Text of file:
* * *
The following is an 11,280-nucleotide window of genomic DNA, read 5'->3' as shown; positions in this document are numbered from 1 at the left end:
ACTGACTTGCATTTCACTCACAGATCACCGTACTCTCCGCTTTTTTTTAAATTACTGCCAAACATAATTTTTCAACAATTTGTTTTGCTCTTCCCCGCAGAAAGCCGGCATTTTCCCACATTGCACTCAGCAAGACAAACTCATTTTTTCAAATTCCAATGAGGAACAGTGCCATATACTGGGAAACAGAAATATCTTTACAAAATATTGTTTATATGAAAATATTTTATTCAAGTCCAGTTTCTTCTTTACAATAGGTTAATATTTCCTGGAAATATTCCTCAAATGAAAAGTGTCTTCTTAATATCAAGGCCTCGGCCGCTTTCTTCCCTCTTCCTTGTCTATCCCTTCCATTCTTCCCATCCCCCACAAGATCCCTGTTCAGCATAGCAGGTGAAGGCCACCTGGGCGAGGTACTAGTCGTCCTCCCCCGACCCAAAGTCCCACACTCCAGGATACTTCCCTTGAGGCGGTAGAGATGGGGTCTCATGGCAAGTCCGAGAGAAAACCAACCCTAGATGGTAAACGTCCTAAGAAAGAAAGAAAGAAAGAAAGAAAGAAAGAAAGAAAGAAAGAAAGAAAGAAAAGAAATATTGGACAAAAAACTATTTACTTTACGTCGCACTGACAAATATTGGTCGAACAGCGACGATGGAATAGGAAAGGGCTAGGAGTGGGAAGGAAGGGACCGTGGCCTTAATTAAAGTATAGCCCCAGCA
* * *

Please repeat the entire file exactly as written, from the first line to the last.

The following is an 11,280-nucleotide window of genomic DNA, read 5'->3' as shown; positions in this document are numbered from 1 at the left end:
ACTGACTTGCATTTCACTCACAGATCACCGTACTCTCCGCTTTTTTTTAAATTACTGCCAAACATAATTTTTCAACAATTTGTTTTGCTCTTCCCCGCAGAAAGCCGGCATTTTCCCACATTGCACTCAGCAAGACAAACTCATTTTTTCAAATTCCAATGAGGAACAGTGCCATATACTGGGAAACAGAAATATCTTTACAAAATATTGTTTATATGAAAATATTTTATTCAAGTCCAGTTTCTTCTTTACAATAGGTTAATATTTCCTGGAAATATTCCTCAAATGAAAAGTGTCTTCTTAATATCAAGGCCTCGGCCGCTTTCTTCCCTCTTCCTTGTCTATCCCTTCCATTCTTCCCATCCCCCACAAGATCCCTGTTCAGCATAGCAGGTGAAGGCCACCTGGGCGAGGTACTAGTCGTCCTCCCCCGACCCAAAGTCCCACACTCCAGGATACTTCCCTTGAGGCGGTAGAGATGGGGTCTCATGGCAAGTCCGAGAGAAAACCAACCCTAGATGGTAAACGTCCTAAGAAAGAAAGAAAGAAAGAAAGAAAGAAAGAAAGAAAGAAAGAAAGAAAGAAAAGAAATATTGGACAAAAAACTATTTACTTTACGTCGCACTGACAAATATTGGTCGAACAGCGACGATGGAATAGGAAAGGGCTAGGAGTGGGAAGGAAGGGACCGTGGCCTTAATTAAAGTATAGCCCCAGCA